Thursday, September 9, 2010

Sharing a Slice of Life, The J.O.B.

Copyright 2010, CABS for Reflections From the Fence

This week's prompt at Sharing a Slice of Life, is the J.O.B.

The challenge reads, in part:  This week, let's write about a J.O.B....So for the family history writers, pick an ancestor and find out all you can about their J.O.B.  (Well, I am gonna tell you some about his job, I think I could write a small booklet about this man and his job and the interesting research fun I have had studying him, so, just the basics today.)

Part of a sales brochure
for the Challenge Company
about 10 years before
Wallace went to work for them.
Courtesy Minneapolis City
Man’s great grandfather, Wallace Henry Lashbrook was a traveling salesman. For the most part he sold “implements”. We know of 9 companies that he worked for including, Wm. Deering & Company around 1889; Milwaukee Harvester around 1890; Plano Manufacturing around 1893; Kalamazoo Wagon around 1897; Dean & Company around 1899; Parlin & Orendoff Plow company around 1911; Wisconsin Carriage around 1914; Sterling Manufacturing Company around 1917 and Challenge Company around 1918. We don’t really know which “implements” he may have sold for each company.

Man and I made a research trip to Minneapolis a few years back, visiting the Minnesota Historical Society. It was a very successful trip, and as frequently happens on the last day, I found a “goodie” in the last hours. I wandered into a new area of the facility and found some indexes I had not looked at. With the assistance of a kind staff member or two, I found and had a chance to review a periodical written for the “implement” industry, this article was from the March 27, 1899 issue of the periodical published by the Farm Implement Publishing Company, Lyman C. Pryor Editor and Business Manager:


W. H. Lashbrook, who for the past three years has been manager at Minneapolis for the Kalamazoo Wagon Company, of Kalamazoo, Mich., will leave the employ of the company April 1, 1899, to accept a position on the road with Dean & Co., of this city. Mr. Lashbrook is thoroughly familiar with the trade in the Northwest, having formed an extensive circle of acquaintances since associating himself with the Kalamazoo Wagon Company. He leaves the employ of this firm with only the kindliest feelings on both sides; the change being a purely business proposition. That his services have always been satisfactory to his employers in the past, is thoroughly attested by the fact that he was for ten years in the employ of the Plano Manufacturing Company, and prior to that for thirteen years with the Deering Harvester Company. The Kalamazoo Wagon Company have not yet announced what arrangement has been made to care for their trade in this territory after Mr. Lashbrook's resignation takes effect."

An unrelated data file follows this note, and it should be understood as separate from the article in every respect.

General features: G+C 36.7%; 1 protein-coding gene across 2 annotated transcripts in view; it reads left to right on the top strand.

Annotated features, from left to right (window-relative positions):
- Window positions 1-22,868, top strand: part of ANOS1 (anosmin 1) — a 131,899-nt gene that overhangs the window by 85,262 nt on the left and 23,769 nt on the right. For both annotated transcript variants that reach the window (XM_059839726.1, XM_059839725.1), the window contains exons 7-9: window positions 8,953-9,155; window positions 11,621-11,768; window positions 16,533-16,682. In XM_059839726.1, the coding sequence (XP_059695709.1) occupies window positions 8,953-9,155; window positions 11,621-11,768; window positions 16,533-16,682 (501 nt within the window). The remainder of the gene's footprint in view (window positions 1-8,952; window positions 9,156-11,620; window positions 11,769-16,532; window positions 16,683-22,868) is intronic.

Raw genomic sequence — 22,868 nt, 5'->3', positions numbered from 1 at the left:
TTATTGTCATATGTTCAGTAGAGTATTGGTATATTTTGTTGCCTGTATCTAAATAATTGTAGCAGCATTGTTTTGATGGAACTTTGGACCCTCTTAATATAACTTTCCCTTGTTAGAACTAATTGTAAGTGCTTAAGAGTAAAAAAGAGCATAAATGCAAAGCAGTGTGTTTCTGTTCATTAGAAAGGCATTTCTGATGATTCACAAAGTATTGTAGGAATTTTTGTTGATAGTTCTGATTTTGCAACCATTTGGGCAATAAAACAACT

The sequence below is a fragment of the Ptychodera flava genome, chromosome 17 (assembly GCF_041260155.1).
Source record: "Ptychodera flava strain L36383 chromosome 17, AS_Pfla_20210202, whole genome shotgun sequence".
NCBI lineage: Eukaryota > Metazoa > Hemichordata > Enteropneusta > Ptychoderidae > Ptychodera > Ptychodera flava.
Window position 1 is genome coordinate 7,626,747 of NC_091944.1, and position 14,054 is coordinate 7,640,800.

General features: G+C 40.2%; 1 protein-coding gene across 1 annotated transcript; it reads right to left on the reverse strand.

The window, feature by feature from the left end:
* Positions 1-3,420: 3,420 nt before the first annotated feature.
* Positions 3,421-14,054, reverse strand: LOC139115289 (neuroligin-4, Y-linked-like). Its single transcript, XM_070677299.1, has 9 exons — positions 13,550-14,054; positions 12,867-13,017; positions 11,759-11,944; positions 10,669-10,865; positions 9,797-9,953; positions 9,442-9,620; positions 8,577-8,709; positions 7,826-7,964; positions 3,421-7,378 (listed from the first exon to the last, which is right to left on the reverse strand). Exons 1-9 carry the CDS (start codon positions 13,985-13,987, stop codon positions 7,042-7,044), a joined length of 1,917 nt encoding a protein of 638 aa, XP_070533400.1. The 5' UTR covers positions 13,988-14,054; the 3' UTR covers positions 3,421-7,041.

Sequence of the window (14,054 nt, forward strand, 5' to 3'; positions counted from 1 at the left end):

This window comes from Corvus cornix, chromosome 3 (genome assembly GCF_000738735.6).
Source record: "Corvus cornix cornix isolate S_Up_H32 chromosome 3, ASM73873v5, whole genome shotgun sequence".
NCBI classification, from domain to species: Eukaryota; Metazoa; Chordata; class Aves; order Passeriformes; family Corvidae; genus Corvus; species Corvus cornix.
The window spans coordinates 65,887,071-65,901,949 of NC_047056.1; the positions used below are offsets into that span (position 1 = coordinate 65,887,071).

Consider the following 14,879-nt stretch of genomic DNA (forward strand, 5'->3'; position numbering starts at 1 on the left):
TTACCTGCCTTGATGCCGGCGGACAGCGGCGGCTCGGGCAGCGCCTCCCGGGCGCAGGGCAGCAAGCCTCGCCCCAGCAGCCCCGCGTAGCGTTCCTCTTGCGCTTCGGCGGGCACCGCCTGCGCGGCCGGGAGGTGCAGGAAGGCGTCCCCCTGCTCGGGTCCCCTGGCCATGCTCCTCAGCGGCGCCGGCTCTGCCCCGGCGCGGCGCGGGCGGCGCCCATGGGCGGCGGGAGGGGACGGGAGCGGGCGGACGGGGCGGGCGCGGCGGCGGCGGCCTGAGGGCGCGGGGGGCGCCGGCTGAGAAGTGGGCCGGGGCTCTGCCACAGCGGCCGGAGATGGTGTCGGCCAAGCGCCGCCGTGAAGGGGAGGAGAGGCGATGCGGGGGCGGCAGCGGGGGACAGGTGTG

And, the article had a photo of Wallace, one that I was thrilled to get a copy of, as we have none of him as a younger man (why? well, that is part of the mystery of his son, Archibald Norman Lashbrook, aka, Arthur Norman Stevens, Sr.).

W. H. Lashbrook
about 1899

* While contemplating this weeks challenge, I went snooping around the net researching all the companies Wallace worked for, whewie, there is a LOT more information out there than there was just a few years ago.  I will be busy for a while absorbing it all and transferring it all to the data base. 


Nolichucky Roots said...

What a find, Carol! I'm more than impressed with your research skills, and luck. Terrific stuff - especially to the wife and grandchild of stellar traveling salesmen.

Texasblu said...

"as frequently happens on the last day..."

Isn't that the truth!

Thank you for this little glimpse into his world - it's fascinating to see. What a handsome man!

A rootdigger said...

I wouldn't begin to know how to start and go on that. I am glad you did well.

hummer said...

What a find. Who would think there would be a file on the Implement industry in a specific area and articles on the sales people. What a blessing.